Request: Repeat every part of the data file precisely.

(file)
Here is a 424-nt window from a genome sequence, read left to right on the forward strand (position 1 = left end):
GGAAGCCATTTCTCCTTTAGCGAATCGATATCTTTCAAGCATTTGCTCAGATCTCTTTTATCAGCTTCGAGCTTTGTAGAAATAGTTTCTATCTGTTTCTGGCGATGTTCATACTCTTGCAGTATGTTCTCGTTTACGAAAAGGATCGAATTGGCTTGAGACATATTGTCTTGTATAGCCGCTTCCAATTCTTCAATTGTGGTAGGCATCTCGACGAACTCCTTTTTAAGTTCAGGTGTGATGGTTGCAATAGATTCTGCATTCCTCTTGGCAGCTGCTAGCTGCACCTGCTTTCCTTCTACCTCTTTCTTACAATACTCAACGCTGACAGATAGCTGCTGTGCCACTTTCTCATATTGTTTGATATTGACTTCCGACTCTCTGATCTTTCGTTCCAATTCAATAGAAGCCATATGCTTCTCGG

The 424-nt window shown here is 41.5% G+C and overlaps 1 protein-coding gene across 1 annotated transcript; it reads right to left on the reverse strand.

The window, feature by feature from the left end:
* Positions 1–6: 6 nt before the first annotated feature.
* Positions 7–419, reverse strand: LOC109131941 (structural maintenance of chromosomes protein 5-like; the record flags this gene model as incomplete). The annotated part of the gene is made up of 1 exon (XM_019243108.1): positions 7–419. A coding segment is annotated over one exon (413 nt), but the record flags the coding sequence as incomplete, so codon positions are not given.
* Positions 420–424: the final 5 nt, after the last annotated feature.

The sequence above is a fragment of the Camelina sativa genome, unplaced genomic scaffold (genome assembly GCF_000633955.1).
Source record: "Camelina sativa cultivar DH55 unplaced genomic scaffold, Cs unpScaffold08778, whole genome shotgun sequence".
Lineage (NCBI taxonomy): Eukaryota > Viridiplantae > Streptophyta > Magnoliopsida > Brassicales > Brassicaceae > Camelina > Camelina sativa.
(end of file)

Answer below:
Here is a 424-nt window from a genome sequence, read left to right on the forward strand (position 1 = left end):
GGAAGCCATTTCTCCTTTAGCGAATCGATATCTTTCAAGCATTTGCTCAGATCTCTTTTATCAGCTTCGAGCTTTGTAGAAATAGTTTCTATCTGTTTCTGGCGATGTTCATACTCTTGCAGTATGTTCTCGTTTACGAAAAGGATCGAATTGGCTTGAGACATATTGTCTTGTATAGCCGCTTCCAATTCTTCAATTGTGGTAGGCATCTCGACGAACTCCTTTTTAAGTTCAGGTGTGATGGTTGCAATAGATTCTGCATTCCTCTTGGCAGCTGCTAGCTGCACCTGCTTTCCTTCTACCTCTTTCTTACAATACTCAACGCTGACAGATAGCTGCTGTGCCACTTTCTCATATTGTTTGATATTGACTTCCGACTCTCTGATCTTTCGTTCCAATTCAATAGAAGCCATATGCTTCTCGG

The 424-nt window shown here is 41.5% G+C and overlaps 1 protein-coding gene across 1 annotated transcript; it reads right to left on the reverse strand.

The window, feature by feature from the left end:
* Positions 1–6: 6 nt before the first annotated feature.
* Positions 7–419, reverse strand: LOC109131941 (structural maintenance of chromosomes protein 5-like; the record flags this gene model as incomplete). The annotated part of the gene is made up of 1 exon (XM_019243108.1): positions 7–419. A coding segment is annotated over one exon (413 nt), but the record flags the coding sequence as incomplete, so codon positions are not given.
* Positions 420–424: the final 5 nt, after the last annotated feature.

The sequence above is a fragment of the Camelina sativa genome, unplaced genomic scaffold (genome assembly GCF_000633955.1).
Source record: "Camelina sativa cultivar DH55 unplaced genomic scaffold, Cs unpScaffold08778, whole genome shotgun sequence".
Lineage (NCBI taxonomy): Eukaryota > Viridiplantae > Streptophyta > Magnoliopsida > Brassicales > Brassicaceae > Camelina > Camelina sativa.